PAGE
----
Sharks Outworked by Blues After Failing on Early Chances

SAN JOSE – It was a play that Joe Pavelski finishes off nearly every time.

On a five-on-three power play in a scoreless game early in the second period, Pavelski was given a perfect feed through the seam from Joe Thornton. The Sharks captain settled the puck and was staring at a wide open net, as goalie Carter Hutton didn't have time to react.

But instead of smacking it through, Pavelski pulled the shot just a little bit, hitting the outside of the net. Eight seconds later he hauled down Colton Parayko for an interference minor, and about a minute after that it was Parayko who gave the Blues a 1-0 lead on a brief power play with Pavelski still in the box.

St. Louis gradually took the game over from there, polishing off the Sharks at SAP Center on Saturday, 4-0.

"I think I put that in every other time, and missed it," Pavelski said. "Next thing you know [Parayko] is spinning and falling down. It takes away a little momentum drawing that penalty then. So, it just can't happen. It's an area we should go up 1-0, so I'll take [the blame] for that part."

Pete DeBoer said: "The five-on-three, that's a game changing moment. You get a couple, there's a positive reaction, and we don't. It's downhill after that. That's something that we have to cash in on."

The Blues entered the game as one of the worst defensive teams in the league, especially lately. They had given up 10 goals in their last two games, both decisive losses, and 30 in their last eight before shutting down the Sharks on Saturday. It was just their sixth road win of the season (6-11-1).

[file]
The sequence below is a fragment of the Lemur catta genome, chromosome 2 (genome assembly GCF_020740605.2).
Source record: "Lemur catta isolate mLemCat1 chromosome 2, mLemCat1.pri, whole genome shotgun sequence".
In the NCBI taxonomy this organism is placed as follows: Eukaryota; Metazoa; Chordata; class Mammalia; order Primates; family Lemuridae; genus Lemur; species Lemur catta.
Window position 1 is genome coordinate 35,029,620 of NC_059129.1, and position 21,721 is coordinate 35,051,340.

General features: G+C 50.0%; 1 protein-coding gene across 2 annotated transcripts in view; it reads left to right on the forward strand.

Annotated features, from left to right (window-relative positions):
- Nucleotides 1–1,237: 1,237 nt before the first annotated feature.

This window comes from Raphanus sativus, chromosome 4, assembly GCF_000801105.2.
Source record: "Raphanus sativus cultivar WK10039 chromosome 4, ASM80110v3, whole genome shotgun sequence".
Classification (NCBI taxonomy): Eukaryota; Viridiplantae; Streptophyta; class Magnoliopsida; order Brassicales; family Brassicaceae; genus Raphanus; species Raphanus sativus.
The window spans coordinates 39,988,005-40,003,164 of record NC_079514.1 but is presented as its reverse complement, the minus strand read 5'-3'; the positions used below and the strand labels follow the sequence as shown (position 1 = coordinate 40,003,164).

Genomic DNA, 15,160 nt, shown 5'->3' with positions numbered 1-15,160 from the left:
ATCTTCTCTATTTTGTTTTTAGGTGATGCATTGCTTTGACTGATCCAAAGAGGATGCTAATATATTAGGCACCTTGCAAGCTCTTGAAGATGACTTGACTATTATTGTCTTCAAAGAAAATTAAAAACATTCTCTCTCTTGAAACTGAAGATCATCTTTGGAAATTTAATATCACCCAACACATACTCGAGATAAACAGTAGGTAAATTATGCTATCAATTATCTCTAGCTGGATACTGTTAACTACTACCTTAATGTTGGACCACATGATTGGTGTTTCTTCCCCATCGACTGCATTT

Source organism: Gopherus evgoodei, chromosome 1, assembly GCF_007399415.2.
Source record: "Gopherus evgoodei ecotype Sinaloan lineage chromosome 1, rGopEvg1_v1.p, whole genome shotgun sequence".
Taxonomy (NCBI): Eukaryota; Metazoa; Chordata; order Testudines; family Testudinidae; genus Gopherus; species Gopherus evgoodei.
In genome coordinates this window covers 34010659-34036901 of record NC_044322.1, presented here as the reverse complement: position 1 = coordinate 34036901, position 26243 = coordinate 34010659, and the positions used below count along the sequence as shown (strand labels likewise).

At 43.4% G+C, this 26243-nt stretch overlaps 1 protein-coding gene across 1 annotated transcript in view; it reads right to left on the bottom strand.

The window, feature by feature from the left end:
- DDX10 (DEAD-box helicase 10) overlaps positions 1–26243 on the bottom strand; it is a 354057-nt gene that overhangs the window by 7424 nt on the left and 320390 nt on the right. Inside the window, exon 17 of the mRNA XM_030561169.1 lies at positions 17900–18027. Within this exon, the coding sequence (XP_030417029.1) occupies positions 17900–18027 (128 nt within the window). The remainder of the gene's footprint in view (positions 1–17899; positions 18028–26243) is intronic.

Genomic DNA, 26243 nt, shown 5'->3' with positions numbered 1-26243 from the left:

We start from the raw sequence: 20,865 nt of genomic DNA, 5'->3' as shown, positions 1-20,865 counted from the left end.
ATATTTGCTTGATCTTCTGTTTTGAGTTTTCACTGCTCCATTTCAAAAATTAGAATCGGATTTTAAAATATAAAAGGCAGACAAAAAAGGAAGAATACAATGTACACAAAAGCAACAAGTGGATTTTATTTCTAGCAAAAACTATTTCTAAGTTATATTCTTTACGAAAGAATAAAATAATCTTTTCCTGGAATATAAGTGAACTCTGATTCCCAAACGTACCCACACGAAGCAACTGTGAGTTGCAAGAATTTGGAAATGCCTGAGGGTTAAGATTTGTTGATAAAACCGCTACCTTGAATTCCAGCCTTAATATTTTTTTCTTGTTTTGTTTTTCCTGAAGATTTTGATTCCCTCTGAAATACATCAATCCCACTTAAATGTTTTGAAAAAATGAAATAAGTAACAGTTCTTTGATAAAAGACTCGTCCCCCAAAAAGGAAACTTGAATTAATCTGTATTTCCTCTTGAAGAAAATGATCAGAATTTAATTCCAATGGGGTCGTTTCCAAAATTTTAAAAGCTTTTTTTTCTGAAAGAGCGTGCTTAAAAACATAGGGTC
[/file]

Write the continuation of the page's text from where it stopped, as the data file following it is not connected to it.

San Jose's best chances came in the first period. Chris Tierney hit the post on a partial breakaway, Thornton was denied on a one-timer from between the circles, and Mikkel Boedker's open look from the slot was also denied by Hutton.

It was consecutive penalties to Alex Steen and Alex Pietrangelo just 11 seconds apart in the second period presented the best chance of all. The Sharks couldn't crack the scoreboard, though, and the Blues survived being two men down for nearly two minutes despite going just 26-for-36 on the PK over their last nine games.

The Sharks just didn't look the same after Parayko's goal, while the Blues upped their intensity.

DeBoer said: "They won more battles, they won more races. You're not going to win a game when the other team is more desperate than you unless you have everything go right. We didn't tonight."

"I think the first period we had a couple [chances], but that's deceiving," Logan Couture said. "I don't think we were very good from the start of the game."

The Blues also seemed to gain some steam from Thornton's five-minute major in the second period, when he speared Paul Stastny at center ice and was kicked out of the game with 29 minutes left. Stastny's teammates, including the captain Pietrangelo, let Thornton know they didn't appreciate the dirty gesture.

The Sharks were hoping that might get them going. The opposite happened.

"That should fire us up, if anything. When he gets mixed up, it normally does," Pavelski said. "If we lose a guy or something happens, we need to respond better than what we did."

Couture said: "The game declined from that point on. It's unfortunate. For guys like Pav, myself, [Patrick Marleau] – we want to elevate and try to fill that void. The younger guys should try to elevate and fill that void as well with the opportunity, and it didn't happen tonight."

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